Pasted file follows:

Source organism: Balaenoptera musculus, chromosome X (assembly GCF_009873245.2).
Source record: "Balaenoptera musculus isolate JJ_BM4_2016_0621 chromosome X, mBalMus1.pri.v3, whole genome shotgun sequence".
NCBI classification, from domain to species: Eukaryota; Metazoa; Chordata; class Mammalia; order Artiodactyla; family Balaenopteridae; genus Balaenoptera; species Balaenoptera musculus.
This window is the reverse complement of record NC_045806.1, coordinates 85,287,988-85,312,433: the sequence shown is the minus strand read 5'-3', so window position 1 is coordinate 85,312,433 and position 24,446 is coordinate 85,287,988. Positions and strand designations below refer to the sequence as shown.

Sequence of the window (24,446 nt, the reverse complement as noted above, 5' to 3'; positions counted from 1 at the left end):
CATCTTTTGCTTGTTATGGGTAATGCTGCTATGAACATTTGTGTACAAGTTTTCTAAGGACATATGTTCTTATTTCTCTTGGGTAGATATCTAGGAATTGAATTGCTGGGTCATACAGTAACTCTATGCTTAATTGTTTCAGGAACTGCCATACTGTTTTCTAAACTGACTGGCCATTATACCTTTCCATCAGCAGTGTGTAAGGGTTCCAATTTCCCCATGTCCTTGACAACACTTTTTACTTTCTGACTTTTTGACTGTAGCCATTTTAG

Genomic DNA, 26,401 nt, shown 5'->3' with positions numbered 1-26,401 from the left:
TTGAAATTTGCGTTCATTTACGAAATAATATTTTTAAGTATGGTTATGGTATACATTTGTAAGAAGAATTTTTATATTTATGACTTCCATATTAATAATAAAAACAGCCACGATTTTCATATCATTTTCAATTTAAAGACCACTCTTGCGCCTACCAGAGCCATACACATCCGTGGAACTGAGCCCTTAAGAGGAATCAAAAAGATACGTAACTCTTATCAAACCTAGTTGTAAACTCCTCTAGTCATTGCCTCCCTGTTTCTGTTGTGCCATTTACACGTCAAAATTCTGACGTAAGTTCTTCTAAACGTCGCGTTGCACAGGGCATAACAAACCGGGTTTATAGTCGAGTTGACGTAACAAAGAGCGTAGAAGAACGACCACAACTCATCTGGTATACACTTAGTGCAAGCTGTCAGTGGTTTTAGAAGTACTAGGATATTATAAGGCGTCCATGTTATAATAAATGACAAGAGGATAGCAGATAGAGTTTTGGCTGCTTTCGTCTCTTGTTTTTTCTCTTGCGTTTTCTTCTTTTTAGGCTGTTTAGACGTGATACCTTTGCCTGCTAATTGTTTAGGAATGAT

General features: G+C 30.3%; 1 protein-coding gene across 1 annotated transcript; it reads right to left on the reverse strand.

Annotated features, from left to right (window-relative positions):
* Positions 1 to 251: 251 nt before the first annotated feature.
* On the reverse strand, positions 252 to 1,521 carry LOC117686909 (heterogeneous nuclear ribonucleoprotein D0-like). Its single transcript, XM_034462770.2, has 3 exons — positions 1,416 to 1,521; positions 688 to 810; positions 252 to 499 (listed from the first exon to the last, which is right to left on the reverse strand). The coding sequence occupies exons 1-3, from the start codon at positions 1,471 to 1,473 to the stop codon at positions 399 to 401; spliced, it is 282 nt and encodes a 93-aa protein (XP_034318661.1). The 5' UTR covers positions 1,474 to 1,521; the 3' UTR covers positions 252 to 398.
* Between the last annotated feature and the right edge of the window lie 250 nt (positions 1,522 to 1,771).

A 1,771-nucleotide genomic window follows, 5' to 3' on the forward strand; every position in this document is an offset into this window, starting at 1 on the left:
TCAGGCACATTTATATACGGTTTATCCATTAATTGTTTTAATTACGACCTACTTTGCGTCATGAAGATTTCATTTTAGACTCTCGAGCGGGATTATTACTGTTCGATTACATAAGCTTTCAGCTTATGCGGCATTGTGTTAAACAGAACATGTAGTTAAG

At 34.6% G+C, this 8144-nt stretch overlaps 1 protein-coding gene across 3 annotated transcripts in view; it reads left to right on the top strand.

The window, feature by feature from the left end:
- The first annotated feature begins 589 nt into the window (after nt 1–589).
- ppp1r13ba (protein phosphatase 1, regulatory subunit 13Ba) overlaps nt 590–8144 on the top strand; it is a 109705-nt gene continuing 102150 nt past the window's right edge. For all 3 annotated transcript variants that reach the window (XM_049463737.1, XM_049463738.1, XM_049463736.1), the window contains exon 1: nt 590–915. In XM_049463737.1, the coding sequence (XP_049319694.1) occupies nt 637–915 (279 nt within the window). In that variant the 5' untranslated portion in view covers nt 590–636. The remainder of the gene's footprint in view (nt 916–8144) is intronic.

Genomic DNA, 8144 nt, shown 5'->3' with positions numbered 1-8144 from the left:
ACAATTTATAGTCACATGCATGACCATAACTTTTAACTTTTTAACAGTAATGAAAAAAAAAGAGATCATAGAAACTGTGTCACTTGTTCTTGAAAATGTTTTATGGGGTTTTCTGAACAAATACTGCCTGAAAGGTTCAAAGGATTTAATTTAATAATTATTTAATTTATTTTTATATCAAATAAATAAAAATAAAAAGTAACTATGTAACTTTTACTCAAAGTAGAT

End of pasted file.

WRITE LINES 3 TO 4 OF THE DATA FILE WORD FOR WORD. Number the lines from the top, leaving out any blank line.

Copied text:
NCBI classification, from domain to species: Eukaryota; Metazoa; Chordata; class Mammalia; order Artiodactyla; family Balaenopteridae; genus Balaenoptera; species Balaenoptera musculus.
This window is the reverse complement of record NC_045806.1, coordinates 85,287,988-85,312,433: the sequence shown is the minus strand read 5'-3', so window position 1 is coordinate 85,312,433 and position 24,446 is coordinate 85,287,988. Positions and strand designations below refer to the sequence as shown.